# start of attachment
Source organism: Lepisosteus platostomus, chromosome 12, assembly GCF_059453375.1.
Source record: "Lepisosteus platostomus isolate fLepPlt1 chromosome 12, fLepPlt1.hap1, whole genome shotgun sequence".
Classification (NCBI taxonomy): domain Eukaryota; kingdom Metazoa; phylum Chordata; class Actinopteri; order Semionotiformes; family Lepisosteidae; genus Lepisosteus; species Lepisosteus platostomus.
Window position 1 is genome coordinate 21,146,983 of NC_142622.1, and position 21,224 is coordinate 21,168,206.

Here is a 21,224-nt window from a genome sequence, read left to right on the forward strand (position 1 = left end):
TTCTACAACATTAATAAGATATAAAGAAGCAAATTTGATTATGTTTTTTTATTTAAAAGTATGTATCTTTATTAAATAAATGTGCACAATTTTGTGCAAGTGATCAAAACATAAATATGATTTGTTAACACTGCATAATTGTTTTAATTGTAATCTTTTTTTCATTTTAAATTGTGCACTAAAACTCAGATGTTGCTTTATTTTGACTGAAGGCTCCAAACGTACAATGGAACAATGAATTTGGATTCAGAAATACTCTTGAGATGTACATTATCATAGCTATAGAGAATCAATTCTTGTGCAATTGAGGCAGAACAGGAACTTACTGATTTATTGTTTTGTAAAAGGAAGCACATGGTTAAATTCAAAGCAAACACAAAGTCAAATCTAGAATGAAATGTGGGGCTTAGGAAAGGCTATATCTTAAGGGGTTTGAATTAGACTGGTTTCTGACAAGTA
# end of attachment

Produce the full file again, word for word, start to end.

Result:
Source organism: Lepisosteus platostomus, chromosome 12, assembly GCF_059453375.1.
Source record: "Lepisosteus platostomus isolate fLepPlt1 chromosome 12, fLepPlt1.hap1, whole genome shotgun sequence".
Classification (NCBI taxonomy): domain Eukaryota; kingdom Metazoa; phylum Chordata; class Actinopteri; order Semionotiformes; family Lepisosteidae; genus Lepisosteus; species Lepisosteus platostomus.
Window position 1 is genome coordinate 21,146,983 of NC_142622.1, and position 21,224 is coordinate 21,168,206.

Here is a 21,224-nt window from a genome sequence, read left to right on the forward strand (position 1 = left end):
TTCTACAACATTAATAAGATATAAAGAAGCAAATTTGATTATGTTTTTTTATTTAAAAGTATGTATCTTTATTAAATAAATGTGCACAATTTTGTGCAAGTGATCAAAACATAAATATGATTTGTTAACACTGCATAATTGTTTTAATTGTAATCTTTTTTTCATTTTAAATTGTGCACTAAAACTCAGATGTTGCTTTATTTTGACTGAAGGCTCCAAACGTACAATGGAACAATGAATTTGGATTCAGAAATACTCTTGAGATGTACATTATCATAGCTATAGAGAATCAATTCTTGTGCAATTGAGGCAGAACAGGAACTTACTGATTTATTGTTTTGTAAAAGGAAGCACATGGTTAAATTCAAAGCAAACACAAAGTCAAATCTAGAATGAAATGTGGGGCTTAGGAAAGGCTATATCTTAAGGGGTTTGAATTAGACTGGTTTCTGACAAGTA